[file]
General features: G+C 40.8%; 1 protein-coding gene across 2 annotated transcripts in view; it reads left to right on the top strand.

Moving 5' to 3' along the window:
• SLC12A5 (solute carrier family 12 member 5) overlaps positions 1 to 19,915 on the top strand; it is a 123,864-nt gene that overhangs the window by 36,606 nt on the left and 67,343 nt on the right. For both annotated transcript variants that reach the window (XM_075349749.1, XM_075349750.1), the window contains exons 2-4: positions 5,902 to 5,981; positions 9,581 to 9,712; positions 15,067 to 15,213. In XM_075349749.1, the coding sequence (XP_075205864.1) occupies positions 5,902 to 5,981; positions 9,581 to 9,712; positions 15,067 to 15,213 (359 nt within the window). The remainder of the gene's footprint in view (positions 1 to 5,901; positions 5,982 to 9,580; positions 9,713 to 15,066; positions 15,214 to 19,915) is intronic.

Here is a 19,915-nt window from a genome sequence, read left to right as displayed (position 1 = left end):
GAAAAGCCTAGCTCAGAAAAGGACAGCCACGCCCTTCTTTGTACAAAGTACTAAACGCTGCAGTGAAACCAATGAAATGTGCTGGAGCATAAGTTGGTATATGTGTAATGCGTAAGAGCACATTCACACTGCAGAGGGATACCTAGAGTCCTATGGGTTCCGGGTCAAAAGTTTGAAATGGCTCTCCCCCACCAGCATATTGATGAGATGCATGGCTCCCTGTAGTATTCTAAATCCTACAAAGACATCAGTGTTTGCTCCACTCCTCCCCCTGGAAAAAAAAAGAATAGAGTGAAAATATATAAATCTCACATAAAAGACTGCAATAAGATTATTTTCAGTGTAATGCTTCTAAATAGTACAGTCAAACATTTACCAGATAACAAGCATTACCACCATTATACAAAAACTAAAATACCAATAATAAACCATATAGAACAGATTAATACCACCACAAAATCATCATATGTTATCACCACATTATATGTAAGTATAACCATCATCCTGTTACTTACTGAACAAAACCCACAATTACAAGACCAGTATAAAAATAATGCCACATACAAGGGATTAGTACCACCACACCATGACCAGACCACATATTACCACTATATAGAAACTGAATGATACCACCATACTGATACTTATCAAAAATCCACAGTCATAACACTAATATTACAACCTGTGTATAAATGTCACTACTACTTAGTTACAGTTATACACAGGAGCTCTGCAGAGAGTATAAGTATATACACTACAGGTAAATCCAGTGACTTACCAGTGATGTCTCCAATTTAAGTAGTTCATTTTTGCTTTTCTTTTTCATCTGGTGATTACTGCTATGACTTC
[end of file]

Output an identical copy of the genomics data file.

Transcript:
General features: G+C 40.8%; 1 protein-coding gene across 2 annotated transcripts in view; it reads left to right on the top strand.

Moving 5' to 3' along the window:
• SLC12A5 (solute carrier family 12 member 5) overlaps positions 1 to 19,915 on the top strand; it is a 123,864-nt gene that overhangs the window by 36,606 nt on the left and 67,343 nt on the right. For both annotated transcript variants that reach the window (XM_075349749.1, XM_075349750.1), the window contains exons 2-4: positions 5,902 to 5,981; positions 9,581 to 9,712; positions 15,067 to 15,213. In XM_075349749.1, the coding sequence (XP_075205864.1) occupies positions 5,902 to 5,981; positions 9,581 to 9,712; positions 15,067 to 15,213 (359 nt within the window). The remainder of the gene's footprint in view (positions 1 to 5,901; positions 5,982 to 9,580; positions 9,713 to 15,066; positions 15,214 to 19,915) is intronic.

Here is a 19,915-nt window from a genome sequence, read left to right as displayed (position 1 = left end):
GAAAAGCCTAGCTCAGAAAAGGACAGCCACGCCCTTCTTTGTACAAAGTACTAAACGCTGCAGTGAAACCAATGAAATGTGCTGGAGCATAAGTTGGTATATGTGTAATGCGTAAGAGCACATTCACACTGCAGAGGGATACCTAGAGTCCTATGGGTTCCGGGTCAAAAGTTTGAAATGGCTCTCCCCCACCAGCATATTGATGAGATGCATGGCTCCCTGTAGTATTCTAAATCCTACAAAGACATCAGTGTTTGCTCCACTCCTCCCCCTGGAAAAAAAAAGAATAGAGTGAAAATATATAAATCTCACATAAAAGACTGCAATAAGATTATTTTCAGTGTAATGCTTCTAAATAGTACAGTCAAACATTTACCAGATAACAAGCATTACCACCATTATACAAAAACTAAAATACCAATAATAAACCATATAGAACAGATTAATACCACCACAAAATCATCATATGTTATCACCACATTATATGTAAGTATAACCATCATCCTGTTACTTACTGAACAAAACCCACAATTACAAGACCAGTATAAAAATAATGCCACATACAAGGGATTAGTACCACCACACCATGACCAGACCACATATTACCACTATATAGAAACTGAATGATACCACCATACTGATACTTATCAAAAATCCACAGTCATAACACTAATATTACAACCTGTGTATAAATGTCACTACTACTTAGTTACAGTTATACACAGGAGCTCTGCAGAGAGTATAAGTATATACACTACAGGTAAATCCAGTGACTTACCAGTGATGTCTCCAATTTAAGTAGTTCATTTTTGCTTTTCTTTTTCATCTGGTGATTACTGCTATGACTTC